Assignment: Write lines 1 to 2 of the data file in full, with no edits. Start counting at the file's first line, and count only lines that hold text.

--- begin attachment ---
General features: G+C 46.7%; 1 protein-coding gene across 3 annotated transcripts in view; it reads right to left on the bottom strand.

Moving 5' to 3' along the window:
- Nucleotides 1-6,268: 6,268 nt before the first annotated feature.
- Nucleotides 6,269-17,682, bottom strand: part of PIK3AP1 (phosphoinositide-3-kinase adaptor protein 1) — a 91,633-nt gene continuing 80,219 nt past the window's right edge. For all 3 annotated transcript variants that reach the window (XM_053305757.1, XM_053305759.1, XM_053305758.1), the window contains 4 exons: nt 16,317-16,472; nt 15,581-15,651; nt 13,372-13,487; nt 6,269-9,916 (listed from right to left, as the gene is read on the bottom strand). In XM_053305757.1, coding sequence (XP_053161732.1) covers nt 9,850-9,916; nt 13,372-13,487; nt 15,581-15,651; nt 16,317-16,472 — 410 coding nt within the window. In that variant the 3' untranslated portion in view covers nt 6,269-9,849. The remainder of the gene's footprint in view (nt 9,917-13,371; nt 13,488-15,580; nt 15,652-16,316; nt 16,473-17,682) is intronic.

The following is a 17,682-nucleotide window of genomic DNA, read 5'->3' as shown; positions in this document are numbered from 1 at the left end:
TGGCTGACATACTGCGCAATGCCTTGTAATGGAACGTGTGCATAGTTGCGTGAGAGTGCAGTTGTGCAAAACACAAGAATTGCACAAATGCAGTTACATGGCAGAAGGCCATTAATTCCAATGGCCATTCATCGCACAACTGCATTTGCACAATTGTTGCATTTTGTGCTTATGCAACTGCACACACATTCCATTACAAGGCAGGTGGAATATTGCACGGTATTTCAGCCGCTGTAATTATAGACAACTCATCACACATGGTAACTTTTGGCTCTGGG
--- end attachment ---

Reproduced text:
General features: G+C 46.7%; 1 protein-coding gene across 3 annotated transcripts in view; it reads right to left on the bottom strand.

Moving 5' to 3' along the window: